But it may not be statistical sloppiness.

One of the individual annual figures could be incorrectly printed or the total could fall could be incorrectly printed.

John, I can only think they’re mixing and mingling some kind of mid-year peak to trough calculation (e.g. based on quarters) with the annual averages. It should be explained.

Did I miss something but am I right that those Public Servants in the Central Bank said nothing about Public Sector pay needing to be brought down apart from mention of the Mc Carthy Report. (Maybe I am wrong) They mentioned downward pressure on Private Sector pay. This is the Bunch who on a monthly basis produced stats on the growth in Private Sector Credit ( PSC) for around 5 years up to 2007 at rates from 25 – 28% annually and did not SHOUT Stop to the entire country. Of course if the other arm of this body the Financial Regulatory Authority had spent more time controlling the Banks lending practices rather than chasing after small fry Financial Intermediaries we would not be in the mess we are now in . The CB and their Economists have no credibilty and the only valuable exercise they provide is the stats which they give on the banks etc.

To echo what Frank Galton is saying, is it possible that from Q3 2007 to Q2 2010 that the drop will be 14% (i.e 12 quarters of negative growth)?

Not very clear if that is what they mean.

to echo what the others have said, it could be two particular quarterly data points. or they could have multiplied 1.03*1.078*1.023. Which gives 14% (rounded up). If so, it might qualify as a schoolboy error.

@yoganmayhew, Frank Galton

Maybe you are correct. But, it would be out of line with their normal practice, and that of other forecasters, who normally give calendar year forecasts only. If that is what they mean, they should make it clear.

They definitely should have made that clearer.

So are they saying we are looking at a peak to trough fall of 14%?

@D_E, John
I haven’t a bulls notion what the fall will be! But that is the only thing that makes sense, as, as John points out, it is a pretty gross error otherwise.

I have seen peak to trough used as a measurement datapoint in other studies, though (and not by calendar year), but, as you point out John, because it is exceptional, it is pointed out as such.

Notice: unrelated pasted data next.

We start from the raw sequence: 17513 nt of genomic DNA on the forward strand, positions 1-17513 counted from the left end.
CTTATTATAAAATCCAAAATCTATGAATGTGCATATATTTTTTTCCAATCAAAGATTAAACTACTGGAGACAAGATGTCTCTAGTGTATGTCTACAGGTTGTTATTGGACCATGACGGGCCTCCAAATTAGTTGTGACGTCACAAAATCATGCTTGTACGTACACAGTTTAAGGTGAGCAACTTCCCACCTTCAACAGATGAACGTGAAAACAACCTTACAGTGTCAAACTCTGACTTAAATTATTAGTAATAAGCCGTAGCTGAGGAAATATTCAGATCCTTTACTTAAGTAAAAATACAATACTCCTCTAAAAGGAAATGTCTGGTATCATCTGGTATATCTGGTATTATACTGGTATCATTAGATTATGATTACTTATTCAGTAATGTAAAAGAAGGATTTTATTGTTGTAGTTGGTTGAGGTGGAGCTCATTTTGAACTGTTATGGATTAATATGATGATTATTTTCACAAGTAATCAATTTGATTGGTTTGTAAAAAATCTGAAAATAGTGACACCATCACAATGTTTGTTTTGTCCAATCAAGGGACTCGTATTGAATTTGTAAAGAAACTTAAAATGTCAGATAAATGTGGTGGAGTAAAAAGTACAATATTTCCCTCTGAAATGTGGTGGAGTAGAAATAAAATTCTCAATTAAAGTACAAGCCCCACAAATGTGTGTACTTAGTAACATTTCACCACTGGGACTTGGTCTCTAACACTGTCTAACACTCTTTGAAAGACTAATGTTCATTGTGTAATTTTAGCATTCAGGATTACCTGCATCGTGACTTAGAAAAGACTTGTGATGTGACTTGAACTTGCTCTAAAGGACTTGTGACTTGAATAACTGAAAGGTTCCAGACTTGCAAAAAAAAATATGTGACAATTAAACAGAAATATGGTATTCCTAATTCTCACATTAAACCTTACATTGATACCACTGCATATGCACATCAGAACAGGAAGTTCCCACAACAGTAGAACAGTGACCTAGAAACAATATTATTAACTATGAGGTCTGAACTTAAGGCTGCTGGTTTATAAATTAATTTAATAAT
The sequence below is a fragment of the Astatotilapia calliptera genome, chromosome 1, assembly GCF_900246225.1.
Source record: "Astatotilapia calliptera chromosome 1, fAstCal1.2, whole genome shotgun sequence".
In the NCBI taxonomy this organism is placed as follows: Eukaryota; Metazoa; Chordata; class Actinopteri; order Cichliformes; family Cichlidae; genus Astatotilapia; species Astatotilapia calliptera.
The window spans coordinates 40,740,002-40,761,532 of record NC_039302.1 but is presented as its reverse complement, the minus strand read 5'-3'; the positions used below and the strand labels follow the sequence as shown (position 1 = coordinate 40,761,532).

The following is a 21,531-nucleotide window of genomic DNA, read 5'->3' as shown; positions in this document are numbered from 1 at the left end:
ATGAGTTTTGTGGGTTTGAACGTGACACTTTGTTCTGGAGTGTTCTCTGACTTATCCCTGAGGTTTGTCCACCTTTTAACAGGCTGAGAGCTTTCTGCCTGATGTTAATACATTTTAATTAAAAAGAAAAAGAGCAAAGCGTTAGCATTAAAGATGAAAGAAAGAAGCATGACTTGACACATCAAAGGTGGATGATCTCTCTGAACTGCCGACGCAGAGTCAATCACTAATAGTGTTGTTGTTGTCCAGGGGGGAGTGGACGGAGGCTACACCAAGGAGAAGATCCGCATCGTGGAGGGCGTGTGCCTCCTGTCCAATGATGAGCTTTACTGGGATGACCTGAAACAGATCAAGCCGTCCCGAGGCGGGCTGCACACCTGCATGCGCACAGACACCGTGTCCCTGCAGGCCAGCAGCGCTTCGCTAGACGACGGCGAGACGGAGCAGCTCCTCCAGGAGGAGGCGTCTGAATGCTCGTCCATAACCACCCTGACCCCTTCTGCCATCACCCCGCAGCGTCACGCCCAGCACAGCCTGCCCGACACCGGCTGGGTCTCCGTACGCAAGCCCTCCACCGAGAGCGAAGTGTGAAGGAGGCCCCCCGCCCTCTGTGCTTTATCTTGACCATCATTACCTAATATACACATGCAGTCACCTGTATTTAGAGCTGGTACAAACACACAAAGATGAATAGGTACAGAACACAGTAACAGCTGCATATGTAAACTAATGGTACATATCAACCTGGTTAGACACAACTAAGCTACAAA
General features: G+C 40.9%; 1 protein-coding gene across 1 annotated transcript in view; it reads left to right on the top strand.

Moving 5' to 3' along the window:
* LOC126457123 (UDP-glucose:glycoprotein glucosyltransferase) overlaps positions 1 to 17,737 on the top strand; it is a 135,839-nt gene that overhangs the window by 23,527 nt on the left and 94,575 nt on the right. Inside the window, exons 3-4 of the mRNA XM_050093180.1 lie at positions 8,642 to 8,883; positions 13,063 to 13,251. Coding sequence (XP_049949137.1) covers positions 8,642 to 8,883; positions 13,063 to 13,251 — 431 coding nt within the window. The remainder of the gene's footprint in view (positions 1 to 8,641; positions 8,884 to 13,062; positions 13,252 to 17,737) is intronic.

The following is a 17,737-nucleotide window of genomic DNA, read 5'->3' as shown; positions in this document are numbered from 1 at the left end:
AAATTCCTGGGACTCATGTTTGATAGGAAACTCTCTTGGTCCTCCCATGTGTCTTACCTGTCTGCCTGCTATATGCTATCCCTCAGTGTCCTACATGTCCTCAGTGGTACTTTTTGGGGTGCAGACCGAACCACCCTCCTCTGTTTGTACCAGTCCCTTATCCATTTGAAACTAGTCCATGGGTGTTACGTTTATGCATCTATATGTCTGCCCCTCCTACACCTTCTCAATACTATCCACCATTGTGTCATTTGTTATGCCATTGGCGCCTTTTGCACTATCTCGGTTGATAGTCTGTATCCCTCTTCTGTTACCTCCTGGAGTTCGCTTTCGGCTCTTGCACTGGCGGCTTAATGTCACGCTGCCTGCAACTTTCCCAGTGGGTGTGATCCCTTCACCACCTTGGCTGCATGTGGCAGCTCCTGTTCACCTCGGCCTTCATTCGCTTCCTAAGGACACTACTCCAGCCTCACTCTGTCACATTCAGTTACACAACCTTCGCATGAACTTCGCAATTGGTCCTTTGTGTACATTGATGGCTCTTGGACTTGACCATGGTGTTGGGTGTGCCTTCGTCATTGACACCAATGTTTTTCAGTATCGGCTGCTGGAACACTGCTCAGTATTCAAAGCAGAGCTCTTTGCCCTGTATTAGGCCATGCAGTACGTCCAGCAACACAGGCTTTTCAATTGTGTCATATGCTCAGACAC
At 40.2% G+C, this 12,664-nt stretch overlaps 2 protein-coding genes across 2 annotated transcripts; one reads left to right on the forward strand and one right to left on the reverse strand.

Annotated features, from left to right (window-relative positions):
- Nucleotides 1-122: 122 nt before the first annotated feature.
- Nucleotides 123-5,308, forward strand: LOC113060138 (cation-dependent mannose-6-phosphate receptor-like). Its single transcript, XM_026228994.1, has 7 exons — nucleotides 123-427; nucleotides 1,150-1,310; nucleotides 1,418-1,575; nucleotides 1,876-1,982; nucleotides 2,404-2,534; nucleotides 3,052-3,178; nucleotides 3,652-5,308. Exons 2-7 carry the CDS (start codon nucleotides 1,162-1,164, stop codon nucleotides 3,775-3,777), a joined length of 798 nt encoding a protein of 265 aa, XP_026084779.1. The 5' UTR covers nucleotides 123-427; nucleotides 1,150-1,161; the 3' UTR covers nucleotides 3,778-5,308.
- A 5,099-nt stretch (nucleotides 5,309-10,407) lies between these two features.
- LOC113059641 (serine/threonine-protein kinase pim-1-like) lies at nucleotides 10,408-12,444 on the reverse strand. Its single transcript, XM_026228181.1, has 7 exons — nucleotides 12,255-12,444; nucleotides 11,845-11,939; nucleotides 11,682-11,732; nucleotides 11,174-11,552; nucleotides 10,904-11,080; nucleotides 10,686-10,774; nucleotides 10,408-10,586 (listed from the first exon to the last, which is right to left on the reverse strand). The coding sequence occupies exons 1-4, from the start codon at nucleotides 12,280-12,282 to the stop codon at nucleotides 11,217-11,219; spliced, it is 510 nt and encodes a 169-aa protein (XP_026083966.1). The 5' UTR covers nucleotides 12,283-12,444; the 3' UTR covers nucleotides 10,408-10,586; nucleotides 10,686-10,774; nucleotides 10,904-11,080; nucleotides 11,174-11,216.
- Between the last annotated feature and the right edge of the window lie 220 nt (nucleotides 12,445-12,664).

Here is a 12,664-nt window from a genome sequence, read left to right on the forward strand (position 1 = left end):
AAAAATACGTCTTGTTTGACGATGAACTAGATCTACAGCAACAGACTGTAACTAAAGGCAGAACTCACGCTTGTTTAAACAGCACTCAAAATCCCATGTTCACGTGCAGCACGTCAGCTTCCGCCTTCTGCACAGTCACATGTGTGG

There is at least one error in the article.

“Securum had privatised all its credit by the late
1990s – much sooner than initially expected.”
Securum sold the last 20% of its most toxic assets to Venatius, another workout vehicle (for housing associations), at a huge loss to end it’s existence. Venatius took another ten years to work those and its own assets out.

Off to bed now (mum says) so more tomorrow!

@John…..I’m no great shakes with a calculator but when I add -3.0 and -7.8 and -2.3………… I get – 13.1 so whats wrong with My calculator given that you are most probably correct with your answer of -12.7 ??????

Time to call a halt on this one methinks. Simply adding those percentage changes is correct, but only to an approximation (I think, formally, it is correct to a Taylor series approximation ignoring higher order terms). Put simply, 2% componded with 2% is not 4%, it is 1.02*1.02. And you have made the error worse by ignoring the fact that these are ngative changes.

‘Before the excesses and imbalances of the early and mid-2000s, the Irish economy had reached an advanced level of productivity and performance which stands comparison with any other country.’

This is nonsense. The ‘productivity’ was Multi-national transfer pricing and routing turnover via Irish accounts + debt-fueled property bubble + government largess divided by working population…giving a flattering picture. I don’t believe that – outside of the multi-national sector – Irish productivity was at all healthy.